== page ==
Forensic Ballistics

Distinctive marks known as striations form the bedrock of modern ballistics study

Technically, ballistics is the science of projectile motion and conditions affecting that motion. But today, the term is used to describe the study of firearms and bullets.

Firearms were invented several centuries ago (around A.D. 1200) by the Arabs. Since then, significant advancements have been made to improve their aim and projectile speed and range. The major breakthrough came in the early 16th century, when it was discovered that a spiral groove etched into the gun barrel would cause the projectile to spin, making its flight more stable. This groove (also known as rifling) leaves distinctive striations on the bullet that are examined today in criminal investigations.

Variations in these striations allow experts to determine the type of gun the bullet was fired from. This arises from the method in which the barrel is manufactured. Firstly it is smooth bored, then reamed to specification diameter, before being rifled. Because the tools used wear down over time, no two barrels have identical rifling. Bullets fired from different guns will always have different striations. While each barrel imparts its distinctive striation pattern on every bullet fired from it.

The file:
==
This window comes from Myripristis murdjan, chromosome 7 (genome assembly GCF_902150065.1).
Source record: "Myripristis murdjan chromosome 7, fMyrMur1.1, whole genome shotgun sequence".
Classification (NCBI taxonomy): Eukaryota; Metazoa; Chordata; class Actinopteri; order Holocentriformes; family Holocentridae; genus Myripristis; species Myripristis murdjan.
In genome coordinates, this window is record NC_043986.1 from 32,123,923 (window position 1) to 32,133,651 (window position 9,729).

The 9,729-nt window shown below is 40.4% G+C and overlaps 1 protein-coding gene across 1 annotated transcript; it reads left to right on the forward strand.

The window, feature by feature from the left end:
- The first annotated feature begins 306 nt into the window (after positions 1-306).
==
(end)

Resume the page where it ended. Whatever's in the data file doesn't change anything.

Ballistics also includes examining the shells ejected from the gun for possible imperfections in the breech face, firing pin, extractor, or the ejector post — all of which leave marks on the case head or shell casing. Another factor to be considered is the bullet impact. If the bullet has struck human bone or any hard object, it’s shape changes radically. Often, firing tests performed by forensic scientists are used for comparison.

Contrary to popular belief, gun-powder residue on the hands is not a reliable test to see if a suspect has fired a weapon recently. Guns today use smokeless powder that leaves traces only detected through chemical testing. Even then, the test was designed to reveal the presence of nitrates, and many common household products now contain nitrates. Because of this, the practice has largely been abandoned.

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